When I saw that artist Barry Boen was using Airbnb to rent out a tent in LA's homeless-dominated Skid Row district for $10 a night, I knew it was a stunt. I just wanted to know what kind.
The listing promised guests their own "private tent near the corner of Sixth and San Pedro," which would "give you the experience of what life is like living on Skid Row." Check-in time was 5 PM; checkout was promptly at 8 AM, when you'd have to dismantle your tent, per city regulations. The listing also mentioned a "concierge" named Dice, who would be there "to help you settle into to this new way of living and be able to answer any questions you may have."
It seemed like a dick thing to do. Skid Row has the largest concentration of mentally ill and homeless people in America, and it can resemble Third World–esque refugee camp 1.5 miles from where the Lakers play. Boen's listing took poverty tourism to its logical extreme: Spend a night in Skid Row and sleep on the ground with real-life junkies! Eat the authentic garbage food! But when I met with Boen to see the tent for myself, he didn't think of it in that way at all.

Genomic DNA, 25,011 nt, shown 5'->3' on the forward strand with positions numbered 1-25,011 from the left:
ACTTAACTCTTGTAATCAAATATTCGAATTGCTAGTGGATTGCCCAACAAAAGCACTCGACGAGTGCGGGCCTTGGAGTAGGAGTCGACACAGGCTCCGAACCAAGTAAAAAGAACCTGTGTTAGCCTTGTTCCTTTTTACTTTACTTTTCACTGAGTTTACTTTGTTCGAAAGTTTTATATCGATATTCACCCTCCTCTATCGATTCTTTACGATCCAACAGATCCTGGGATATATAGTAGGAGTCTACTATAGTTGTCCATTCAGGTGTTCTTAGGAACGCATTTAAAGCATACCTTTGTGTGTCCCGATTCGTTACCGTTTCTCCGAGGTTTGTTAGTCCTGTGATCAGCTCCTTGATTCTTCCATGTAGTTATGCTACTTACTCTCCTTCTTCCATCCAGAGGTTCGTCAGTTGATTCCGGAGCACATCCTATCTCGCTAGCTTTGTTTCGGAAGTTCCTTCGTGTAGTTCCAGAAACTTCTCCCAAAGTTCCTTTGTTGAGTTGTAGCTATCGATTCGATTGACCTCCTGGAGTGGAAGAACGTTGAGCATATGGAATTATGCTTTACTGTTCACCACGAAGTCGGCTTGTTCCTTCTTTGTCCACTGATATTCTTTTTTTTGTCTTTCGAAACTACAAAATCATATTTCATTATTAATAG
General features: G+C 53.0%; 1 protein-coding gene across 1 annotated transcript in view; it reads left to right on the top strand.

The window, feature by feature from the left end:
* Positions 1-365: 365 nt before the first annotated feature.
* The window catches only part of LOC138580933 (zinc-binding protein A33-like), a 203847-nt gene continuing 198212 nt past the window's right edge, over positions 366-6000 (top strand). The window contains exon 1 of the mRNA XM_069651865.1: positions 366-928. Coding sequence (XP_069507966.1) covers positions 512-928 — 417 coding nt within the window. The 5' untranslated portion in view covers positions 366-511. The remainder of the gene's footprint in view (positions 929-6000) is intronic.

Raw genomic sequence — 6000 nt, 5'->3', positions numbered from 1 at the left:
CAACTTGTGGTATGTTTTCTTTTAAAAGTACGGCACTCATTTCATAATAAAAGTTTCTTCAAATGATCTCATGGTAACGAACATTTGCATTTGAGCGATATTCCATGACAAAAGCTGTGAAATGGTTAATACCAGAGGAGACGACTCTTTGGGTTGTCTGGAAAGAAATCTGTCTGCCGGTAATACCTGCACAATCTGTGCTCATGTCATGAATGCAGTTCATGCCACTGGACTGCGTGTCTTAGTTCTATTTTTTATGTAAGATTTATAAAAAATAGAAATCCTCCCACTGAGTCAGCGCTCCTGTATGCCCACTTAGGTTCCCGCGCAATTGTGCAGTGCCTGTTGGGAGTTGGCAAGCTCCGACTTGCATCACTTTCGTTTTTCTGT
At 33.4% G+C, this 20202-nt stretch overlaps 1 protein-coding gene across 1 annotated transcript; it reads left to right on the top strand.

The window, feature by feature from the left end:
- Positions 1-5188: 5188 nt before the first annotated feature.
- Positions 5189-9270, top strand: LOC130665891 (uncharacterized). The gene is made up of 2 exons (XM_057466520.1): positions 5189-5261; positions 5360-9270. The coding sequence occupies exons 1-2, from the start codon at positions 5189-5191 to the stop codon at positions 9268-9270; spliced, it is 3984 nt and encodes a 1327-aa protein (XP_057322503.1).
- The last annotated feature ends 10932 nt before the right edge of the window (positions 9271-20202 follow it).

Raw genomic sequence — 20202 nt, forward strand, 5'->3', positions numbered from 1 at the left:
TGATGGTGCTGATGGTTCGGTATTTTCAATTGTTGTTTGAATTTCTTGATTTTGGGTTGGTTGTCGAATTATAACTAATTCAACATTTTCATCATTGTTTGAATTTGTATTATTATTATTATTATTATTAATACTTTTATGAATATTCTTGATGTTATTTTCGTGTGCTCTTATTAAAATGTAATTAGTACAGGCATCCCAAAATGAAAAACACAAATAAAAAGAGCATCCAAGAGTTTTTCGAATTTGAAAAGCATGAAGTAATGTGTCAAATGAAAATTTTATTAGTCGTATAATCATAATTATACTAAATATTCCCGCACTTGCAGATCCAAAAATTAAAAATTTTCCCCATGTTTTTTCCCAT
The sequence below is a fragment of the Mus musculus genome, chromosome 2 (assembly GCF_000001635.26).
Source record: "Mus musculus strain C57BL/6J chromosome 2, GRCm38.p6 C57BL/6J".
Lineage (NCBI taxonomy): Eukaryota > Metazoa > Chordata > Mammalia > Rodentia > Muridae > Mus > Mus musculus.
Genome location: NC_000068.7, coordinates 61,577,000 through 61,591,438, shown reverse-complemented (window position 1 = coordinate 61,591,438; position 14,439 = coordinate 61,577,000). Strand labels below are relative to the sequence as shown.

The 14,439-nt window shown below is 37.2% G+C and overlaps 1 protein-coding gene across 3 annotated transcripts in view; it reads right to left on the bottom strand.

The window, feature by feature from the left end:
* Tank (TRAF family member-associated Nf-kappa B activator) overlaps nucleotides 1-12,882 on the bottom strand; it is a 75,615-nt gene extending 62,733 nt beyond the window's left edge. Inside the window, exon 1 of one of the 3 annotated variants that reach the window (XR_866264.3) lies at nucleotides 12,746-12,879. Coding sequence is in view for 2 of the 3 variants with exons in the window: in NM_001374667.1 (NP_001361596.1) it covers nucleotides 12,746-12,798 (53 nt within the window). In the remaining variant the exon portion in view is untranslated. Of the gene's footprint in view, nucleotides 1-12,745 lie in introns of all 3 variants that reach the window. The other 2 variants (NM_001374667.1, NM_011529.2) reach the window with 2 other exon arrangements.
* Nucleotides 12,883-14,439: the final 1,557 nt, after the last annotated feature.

Boen, who is 37 years old, lives with his girlfriend, Brittney, and an aging greyhound in a tall apartment building in the heart of Skid Row. The area in the Airbnb listing, around the corner at Sixth and San Pedro, is bustling on account of the neighboring Midnight Mission, one of three in the immediate area. When I met Boen and Brittney at the tent site, a woman behind me began puking more than seemed humanly possible.
After a good minute she was empty, and walked off, smiling dreamily. "There's a lot of vomiting here," Boen explained. "If there's good drugs there's vomiting; if there's no drugs there's vomiting."
We turned down San Julian Street, where drug use is a little more tolerated than it is elsewhere. The neighborhood is still in flux, with people seemingly settling back into their digs. "They just bleached the streets," Boen told me.
He was referring to Operation Healthy Streets: Four times a year, the city gets everyone to temporarily pack up their belongings so they can give the sidewalks a hosing down. In Skid Row, it's a constant battle against the trash and bodily fluids. "There's one public bathroom on San Pedro, but there need to be more," Brittney said.
I asked Boen about the Airbnb listing. Was he trying to make light of the squalor here?
"I don't think this is a joke," he said defensively. "I live right here"—albeit not on the literal street.
The Airbnb listing came about after Boen noticed that a homeless man who lived on the street near him, 20-year Skid Row resident Dice, was advertising tent rentals on a chalkboard for $10 a night. Boen partnered up with Dice and offered to put the scheme online.
Dice is, of course, the aforementioned "concierge." He also acts as security (he sleeps in the next tent), and his wife is the cook. Dice is also there to make sure guests have their tents promptly dismantled by 8 AM, which is a city requirement.